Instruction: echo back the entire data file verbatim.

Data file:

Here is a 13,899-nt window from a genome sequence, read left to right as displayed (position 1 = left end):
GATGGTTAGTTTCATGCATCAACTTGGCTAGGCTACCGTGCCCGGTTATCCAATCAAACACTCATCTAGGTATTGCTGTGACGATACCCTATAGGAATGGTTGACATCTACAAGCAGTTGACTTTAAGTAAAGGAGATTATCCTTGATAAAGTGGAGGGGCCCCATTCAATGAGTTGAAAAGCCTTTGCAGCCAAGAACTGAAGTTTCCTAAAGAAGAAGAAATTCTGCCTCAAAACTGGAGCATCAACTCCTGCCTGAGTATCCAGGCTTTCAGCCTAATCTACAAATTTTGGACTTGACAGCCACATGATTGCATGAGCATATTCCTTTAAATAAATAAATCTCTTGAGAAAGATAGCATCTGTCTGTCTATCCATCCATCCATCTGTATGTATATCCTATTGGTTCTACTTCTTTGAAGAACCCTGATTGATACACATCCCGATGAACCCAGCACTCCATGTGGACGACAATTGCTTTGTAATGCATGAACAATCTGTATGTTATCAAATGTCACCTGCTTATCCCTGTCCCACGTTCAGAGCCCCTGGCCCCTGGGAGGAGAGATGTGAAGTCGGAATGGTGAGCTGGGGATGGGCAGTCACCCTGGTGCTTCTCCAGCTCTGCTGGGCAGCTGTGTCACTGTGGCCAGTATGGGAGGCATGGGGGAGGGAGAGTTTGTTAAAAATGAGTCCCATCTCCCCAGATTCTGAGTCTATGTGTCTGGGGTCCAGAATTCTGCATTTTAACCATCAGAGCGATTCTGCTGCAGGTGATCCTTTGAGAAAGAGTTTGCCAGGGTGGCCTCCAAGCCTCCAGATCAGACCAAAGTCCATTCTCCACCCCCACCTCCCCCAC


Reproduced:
Here is a 13,899-nt window from a genome sequence, read left to right as displayed (position 1 = left end):
GATGGTTAGTTTCATGCATCAACTTGGCTAGGCTACCGTGCCCGGTTATCCAATCAAACACTCATCTAGGTATTGCTGTGACGATACCCTATAGGAATGGTTGACATCTACAAGCAGTTGACTTTAAGTAAAGGAGATTATCCTTGATAAAGTGGAGGGGCCCCATTCAATGAGTTGAAAAGCCTTTGCAGCCAAGAACTGAAGTTTCCTAAAGAAGAAGAAATTCTGCCTCAAAACTGGAGCATCAACTCCTGCCTGAGTATCCAGGCTTTCAGCCTAATCTACAAATTTTGGACTTGACAGCCACATGATTGCATGAGCATATTCCTTTAAATAAATAAATCTCTTGAGAAAGATAGCATCTGTCTGTCTATCCATCCATCCATCTGTATGTATATCCTATTGGTTCTACTTCTTTGAAGAACCCTGATTGATACACATCCCGATGAACCCAGCACTCCATGTGGACGACAATTGCTTTGTAATGCATGAACAATCTGTATGTTATCAAATGTCACCTGCTTATCCCTGTCCCACGTTCAGAGCCCCTGGCCCCTGGGAGGAGAGATGTGAAGTCGGAATGGTGAGCTGGGGATGGGCAGTCACCCTGGTGCTTCTCCAGCTCTGCTGGGCAGCTGTGTCACTGTGGCCAGTATGGGAGGCATGGGGGAGGGAGAGTTTGTTAAAAATGAGTCCCATCTCCCCAGATTCTGAGTCTATGTGTCTGGGGTCCAGAATTCTGCATTTTAACCATCAGAGCGATTCTGCTGCAGGTGATCCTTTGAGAAAGAGTTTGCCAGGGTGGCCTCCAAGCCTCCAGATCAGACCAAAGTCCATTCTCCACCCCCACCTCCCCCAC